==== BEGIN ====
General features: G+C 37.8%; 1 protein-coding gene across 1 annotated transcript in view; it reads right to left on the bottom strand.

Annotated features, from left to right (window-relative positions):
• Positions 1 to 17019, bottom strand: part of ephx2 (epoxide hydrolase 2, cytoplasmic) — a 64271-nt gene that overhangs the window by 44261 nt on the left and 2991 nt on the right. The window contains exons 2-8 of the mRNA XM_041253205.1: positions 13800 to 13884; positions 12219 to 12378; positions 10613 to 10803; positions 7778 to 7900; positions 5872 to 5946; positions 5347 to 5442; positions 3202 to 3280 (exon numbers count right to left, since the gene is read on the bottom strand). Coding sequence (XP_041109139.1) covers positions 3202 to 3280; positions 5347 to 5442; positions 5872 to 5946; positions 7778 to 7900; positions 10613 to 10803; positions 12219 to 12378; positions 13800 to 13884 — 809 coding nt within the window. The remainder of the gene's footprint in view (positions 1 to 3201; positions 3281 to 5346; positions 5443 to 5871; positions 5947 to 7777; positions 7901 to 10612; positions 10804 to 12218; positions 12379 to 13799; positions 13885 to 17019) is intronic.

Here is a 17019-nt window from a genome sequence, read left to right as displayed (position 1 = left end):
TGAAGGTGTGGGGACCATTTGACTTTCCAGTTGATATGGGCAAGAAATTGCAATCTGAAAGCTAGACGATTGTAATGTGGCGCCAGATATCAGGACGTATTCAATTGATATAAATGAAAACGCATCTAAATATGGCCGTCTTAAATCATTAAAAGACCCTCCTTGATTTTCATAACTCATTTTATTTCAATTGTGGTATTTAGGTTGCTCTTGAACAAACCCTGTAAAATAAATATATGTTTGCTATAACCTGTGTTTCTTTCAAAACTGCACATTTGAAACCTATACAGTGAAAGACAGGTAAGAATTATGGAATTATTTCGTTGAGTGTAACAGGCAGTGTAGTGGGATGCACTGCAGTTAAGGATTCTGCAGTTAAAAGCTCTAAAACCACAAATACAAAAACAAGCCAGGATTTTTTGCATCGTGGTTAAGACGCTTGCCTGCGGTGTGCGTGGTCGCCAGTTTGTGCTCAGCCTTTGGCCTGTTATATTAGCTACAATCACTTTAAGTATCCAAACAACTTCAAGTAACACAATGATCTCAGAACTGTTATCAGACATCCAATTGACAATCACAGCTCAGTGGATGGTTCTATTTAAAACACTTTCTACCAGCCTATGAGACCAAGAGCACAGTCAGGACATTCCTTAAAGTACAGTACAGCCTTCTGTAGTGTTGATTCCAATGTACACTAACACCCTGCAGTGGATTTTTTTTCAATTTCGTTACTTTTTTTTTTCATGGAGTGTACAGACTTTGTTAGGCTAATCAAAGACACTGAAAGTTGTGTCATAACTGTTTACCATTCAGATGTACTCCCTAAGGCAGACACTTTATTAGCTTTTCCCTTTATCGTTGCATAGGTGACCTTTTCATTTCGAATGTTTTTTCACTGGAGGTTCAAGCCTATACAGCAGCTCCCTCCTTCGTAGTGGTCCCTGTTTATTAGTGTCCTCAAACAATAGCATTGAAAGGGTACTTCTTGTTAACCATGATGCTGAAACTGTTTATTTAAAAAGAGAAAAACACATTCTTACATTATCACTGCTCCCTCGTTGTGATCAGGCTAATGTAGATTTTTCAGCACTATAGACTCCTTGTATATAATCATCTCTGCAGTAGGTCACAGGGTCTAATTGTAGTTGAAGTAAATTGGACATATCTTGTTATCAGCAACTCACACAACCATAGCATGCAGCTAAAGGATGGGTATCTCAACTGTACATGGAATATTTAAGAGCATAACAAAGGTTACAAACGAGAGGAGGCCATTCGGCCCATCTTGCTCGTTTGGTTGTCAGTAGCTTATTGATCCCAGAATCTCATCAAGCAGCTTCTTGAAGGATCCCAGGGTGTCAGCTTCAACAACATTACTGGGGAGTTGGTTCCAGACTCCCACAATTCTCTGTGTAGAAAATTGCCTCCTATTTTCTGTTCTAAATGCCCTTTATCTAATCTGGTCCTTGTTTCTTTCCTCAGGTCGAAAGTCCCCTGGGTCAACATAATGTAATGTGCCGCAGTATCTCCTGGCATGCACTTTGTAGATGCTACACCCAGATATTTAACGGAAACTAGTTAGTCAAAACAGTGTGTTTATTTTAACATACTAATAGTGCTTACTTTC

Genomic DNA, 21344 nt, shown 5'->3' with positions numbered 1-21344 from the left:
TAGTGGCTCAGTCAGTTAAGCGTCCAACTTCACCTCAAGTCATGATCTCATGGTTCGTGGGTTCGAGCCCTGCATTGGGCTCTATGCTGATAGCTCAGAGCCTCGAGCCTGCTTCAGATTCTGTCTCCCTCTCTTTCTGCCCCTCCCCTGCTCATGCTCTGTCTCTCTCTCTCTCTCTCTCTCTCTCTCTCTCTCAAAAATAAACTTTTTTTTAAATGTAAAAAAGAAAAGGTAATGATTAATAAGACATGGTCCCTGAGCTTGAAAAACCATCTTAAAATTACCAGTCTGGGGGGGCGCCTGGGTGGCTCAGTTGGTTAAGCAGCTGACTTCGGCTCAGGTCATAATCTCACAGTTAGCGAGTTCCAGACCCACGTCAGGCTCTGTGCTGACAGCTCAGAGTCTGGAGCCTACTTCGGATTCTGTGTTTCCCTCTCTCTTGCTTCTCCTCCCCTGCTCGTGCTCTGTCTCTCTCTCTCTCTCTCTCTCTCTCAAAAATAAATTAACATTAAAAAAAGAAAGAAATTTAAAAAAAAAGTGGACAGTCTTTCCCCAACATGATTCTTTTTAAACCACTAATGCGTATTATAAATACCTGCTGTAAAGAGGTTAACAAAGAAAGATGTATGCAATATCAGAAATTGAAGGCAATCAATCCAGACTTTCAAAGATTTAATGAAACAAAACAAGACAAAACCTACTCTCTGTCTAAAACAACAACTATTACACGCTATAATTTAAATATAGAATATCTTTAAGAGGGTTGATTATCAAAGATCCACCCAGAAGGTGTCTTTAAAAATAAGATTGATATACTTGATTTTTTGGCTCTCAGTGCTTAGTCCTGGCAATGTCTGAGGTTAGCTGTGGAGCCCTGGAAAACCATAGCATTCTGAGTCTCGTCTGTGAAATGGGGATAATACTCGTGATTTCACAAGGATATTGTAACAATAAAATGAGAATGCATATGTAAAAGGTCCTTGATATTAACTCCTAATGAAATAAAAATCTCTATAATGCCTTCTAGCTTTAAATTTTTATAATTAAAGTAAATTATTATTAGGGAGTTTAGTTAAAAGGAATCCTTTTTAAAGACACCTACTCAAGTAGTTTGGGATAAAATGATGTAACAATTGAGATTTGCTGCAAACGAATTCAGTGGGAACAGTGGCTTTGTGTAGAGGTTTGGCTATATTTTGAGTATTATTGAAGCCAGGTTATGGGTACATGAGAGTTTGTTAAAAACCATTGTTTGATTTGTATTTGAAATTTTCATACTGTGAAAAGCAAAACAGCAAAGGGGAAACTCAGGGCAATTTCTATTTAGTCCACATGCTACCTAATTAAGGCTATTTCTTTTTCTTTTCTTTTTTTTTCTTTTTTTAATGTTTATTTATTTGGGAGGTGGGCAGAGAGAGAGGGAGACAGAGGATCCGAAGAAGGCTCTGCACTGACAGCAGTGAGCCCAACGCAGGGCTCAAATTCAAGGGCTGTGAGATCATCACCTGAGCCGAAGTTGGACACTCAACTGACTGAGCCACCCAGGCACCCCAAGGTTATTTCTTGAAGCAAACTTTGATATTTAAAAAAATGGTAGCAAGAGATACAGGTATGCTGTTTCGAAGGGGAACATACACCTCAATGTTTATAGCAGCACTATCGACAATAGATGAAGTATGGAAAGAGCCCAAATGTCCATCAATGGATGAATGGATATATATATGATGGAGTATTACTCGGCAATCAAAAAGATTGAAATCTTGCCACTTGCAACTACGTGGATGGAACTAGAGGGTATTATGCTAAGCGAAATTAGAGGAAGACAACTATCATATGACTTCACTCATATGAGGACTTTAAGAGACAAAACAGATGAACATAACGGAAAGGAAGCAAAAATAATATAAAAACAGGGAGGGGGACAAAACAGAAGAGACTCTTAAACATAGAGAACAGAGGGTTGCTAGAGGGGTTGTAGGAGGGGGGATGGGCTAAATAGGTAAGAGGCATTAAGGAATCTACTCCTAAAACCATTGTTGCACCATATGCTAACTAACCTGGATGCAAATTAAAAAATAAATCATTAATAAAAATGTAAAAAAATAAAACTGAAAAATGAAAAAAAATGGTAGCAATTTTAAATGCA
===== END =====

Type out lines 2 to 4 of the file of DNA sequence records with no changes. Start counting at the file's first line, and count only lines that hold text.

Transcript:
Annotated features, from left to right (window-relative positions):
• Positions 1 to 17019, bottom strand: part of ephx2 (epoxide hydrolase 2, cytoplasmic) — a 64271-nt gene that overhangs the window by 44261 nt on the left and 2991 nt on the right. The window contains exons 2-8 of the mRNA XM_041253205.1: positions 13800 to 13884; positions 12219 to 12378; positions 10613 to 10803; positions 7778 to 7900; positions 5872 to 5946; positions 5347 to 5442; positions 3202 to 3280 (exon numbers count right to left, since the gene is read on the bottom strand). Coding sequence (XP_041109139.1) covers positions 3202 to 3280; positions 5347 to 5442; positions 5872 to 5946; positions 7778 to 7900; positions 10613 to 10803; positions 12219 to 12378; positions 13800 to 13884 — 809 coding nt within the window. The remainder of the gene's footprint in view (positions 1 to 3201; positions 3281 to 5346; positions 5443 to 5871; positions 5947 to 7777; positions 7901 to 10612; positions 10804 to 12218; positions 12379 to 13799; positions 13885 to 17019) is intronic.

Here is a 17019-nt window from a genome sequence, read left to right as displayed (position 1 = left end):